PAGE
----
Protecting Against Bloodborne Pathogens

Safety Moment

What are bloodborne pathogens?

Bloodborne pathogens are micro-organisms in human blood or body fluid that cause disease in humans. 

The three bloodborne pathogens that receive the most attention and pose a serious health threat if contracted are:

  • Hepatitis B virus (HBV)
  • Hepatitis C virus (HCV) which causes a severe form of Hepatitis in some or acts as a carrier in others
  • Human Immunodeficiency Virus (HIV) which causes AIDS

How are bloodborne pathogens transmitted?

Bloodborne pathogens are usually transmitted or passed on when disease organisms enter the body through mucus membranes or through breaks in the skin. While intact skin offers some protection against bloodborne pathogens, they may be transmitted through the breaks in skin via accidents, injuries or burns. They may also enter the body through open cuts, nicks, skin abrasions, and cracked skin caused by various types of dermatitis.

At work, the most common exposure to bloodborne pathogens could occur when an infected worker has an injury causing direct exposure to human blood, and the person who comes to help them is not wearing the proper personal protective equipment (PPE) or practicing universal precautions.

What are universal precautions and how can I prevent infection?

Universal precautions is a method of infection control in which all blood and certain human body fluids are treated as if known to be infectious for HIV, HBV, and other bloodborne pathogens. Universal precautions are to be observed in all situations where there is a potential for contact with blood or other potentially infectious material.

Personal protective equipment (PPE) should be used in conjunction with universal precautions when dealing with all body fluids. Qualified, trained first-aiders should be equipped to safeguard against this exposure.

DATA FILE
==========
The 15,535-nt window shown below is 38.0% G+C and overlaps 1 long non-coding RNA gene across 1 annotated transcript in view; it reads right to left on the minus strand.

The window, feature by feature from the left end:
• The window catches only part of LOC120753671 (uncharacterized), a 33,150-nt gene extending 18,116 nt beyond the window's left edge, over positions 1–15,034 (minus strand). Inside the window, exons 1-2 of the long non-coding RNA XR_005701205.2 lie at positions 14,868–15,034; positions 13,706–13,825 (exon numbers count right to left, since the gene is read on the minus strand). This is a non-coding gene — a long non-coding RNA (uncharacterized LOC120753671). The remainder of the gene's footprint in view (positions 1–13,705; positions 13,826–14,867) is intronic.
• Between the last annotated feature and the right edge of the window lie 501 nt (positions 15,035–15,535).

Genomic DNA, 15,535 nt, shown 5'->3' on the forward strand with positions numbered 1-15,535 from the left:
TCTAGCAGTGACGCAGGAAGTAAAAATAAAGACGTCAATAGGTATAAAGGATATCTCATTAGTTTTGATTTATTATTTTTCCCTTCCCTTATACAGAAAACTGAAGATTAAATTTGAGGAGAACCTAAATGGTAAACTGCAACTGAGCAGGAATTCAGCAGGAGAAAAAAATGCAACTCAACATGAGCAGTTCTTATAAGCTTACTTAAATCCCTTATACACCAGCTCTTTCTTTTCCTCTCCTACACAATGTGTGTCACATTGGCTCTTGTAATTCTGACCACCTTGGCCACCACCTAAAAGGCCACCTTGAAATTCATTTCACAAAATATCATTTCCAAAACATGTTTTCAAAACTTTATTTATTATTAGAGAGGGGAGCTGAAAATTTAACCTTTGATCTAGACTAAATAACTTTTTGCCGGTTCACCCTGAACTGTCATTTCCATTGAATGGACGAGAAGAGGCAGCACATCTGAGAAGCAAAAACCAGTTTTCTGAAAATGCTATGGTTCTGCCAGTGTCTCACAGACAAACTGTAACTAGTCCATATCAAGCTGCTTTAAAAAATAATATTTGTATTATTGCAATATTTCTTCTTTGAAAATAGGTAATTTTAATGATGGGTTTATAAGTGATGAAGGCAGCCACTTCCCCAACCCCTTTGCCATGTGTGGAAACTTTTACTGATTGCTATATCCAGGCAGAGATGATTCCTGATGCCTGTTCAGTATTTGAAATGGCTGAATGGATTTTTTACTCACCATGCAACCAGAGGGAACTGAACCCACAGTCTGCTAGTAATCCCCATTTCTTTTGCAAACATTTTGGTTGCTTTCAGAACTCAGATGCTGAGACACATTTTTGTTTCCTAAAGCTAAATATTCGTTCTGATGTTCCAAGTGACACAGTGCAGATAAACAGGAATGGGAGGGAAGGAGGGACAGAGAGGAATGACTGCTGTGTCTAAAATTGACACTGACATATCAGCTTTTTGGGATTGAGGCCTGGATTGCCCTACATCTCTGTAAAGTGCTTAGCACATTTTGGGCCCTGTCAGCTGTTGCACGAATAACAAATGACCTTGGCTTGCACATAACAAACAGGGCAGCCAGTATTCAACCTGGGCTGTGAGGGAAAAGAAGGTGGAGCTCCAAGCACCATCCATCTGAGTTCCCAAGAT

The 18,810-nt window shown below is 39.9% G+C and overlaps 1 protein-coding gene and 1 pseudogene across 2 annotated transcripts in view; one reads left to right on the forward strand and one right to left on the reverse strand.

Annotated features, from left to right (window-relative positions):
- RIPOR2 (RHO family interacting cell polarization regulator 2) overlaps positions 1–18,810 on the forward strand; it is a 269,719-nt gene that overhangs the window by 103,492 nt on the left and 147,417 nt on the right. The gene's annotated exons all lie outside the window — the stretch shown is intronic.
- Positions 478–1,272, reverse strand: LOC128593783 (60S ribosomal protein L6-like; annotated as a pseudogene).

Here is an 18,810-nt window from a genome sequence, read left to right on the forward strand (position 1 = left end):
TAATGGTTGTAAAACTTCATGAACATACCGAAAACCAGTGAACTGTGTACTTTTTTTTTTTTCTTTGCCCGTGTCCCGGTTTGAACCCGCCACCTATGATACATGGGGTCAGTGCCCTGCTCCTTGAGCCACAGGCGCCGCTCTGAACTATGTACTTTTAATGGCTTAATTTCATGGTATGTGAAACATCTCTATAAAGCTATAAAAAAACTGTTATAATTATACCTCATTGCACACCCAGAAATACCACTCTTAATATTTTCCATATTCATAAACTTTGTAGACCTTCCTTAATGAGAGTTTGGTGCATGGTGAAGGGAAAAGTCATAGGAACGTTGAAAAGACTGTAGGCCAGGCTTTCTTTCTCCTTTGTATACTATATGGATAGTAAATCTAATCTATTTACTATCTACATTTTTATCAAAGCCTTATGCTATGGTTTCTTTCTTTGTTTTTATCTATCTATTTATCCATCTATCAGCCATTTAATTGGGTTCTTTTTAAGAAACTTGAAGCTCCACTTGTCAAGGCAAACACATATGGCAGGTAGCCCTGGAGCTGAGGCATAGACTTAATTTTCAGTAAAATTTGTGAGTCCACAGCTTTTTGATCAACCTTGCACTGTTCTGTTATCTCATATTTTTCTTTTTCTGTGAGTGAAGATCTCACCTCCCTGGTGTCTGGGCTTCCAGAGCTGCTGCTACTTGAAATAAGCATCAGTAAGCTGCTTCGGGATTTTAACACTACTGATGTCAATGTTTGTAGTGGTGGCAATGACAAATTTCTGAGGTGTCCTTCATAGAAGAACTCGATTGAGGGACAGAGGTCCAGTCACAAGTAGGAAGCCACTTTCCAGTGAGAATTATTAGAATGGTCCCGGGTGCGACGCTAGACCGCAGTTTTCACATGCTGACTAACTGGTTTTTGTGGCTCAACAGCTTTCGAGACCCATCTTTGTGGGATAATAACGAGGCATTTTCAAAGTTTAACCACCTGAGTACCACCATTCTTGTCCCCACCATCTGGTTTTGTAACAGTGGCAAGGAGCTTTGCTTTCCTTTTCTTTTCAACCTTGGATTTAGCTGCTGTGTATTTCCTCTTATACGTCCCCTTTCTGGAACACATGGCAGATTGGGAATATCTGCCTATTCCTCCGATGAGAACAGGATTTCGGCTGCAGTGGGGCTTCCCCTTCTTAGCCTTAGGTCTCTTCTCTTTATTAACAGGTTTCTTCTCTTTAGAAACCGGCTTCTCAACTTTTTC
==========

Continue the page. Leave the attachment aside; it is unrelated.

You should be aware that there is a good possibility that you may have small nicks or cuts on you from daily work activities and jobs tasks. These nicks and cuts, in addition to your mouth, nose and eyes, are examples of possible entryways for bloodborne pathogens present in the injured person to enter your circulatory system.

How does PPE protect against infection?

Personal protective equipment (PPE) includes latex or vinyl gloves, gowns, mouthpieces, resuscitation bags, and face masks. This equipment can significantly reduce the health risks for workers exposed to blood and other potentially infectious materials.

PPE must be suitable for the level of expected exposure and should be readily accessible. To provide first aid, employees should be trained on the proper use of PPE and how to respond effectively and safely to an injury.

What should I do if I am exposed to a bloodborne pathogen?

If you have an exposure incident:

  • Wash the exposed area thoroughly with running water and non-abrasive, antibacterial soap.
  • Flush mouth, nose and eyes for 15 minutes, if blood is splashed in mucous membranes.
  • Contact your supervisor right away and seek medical treatment immediately.

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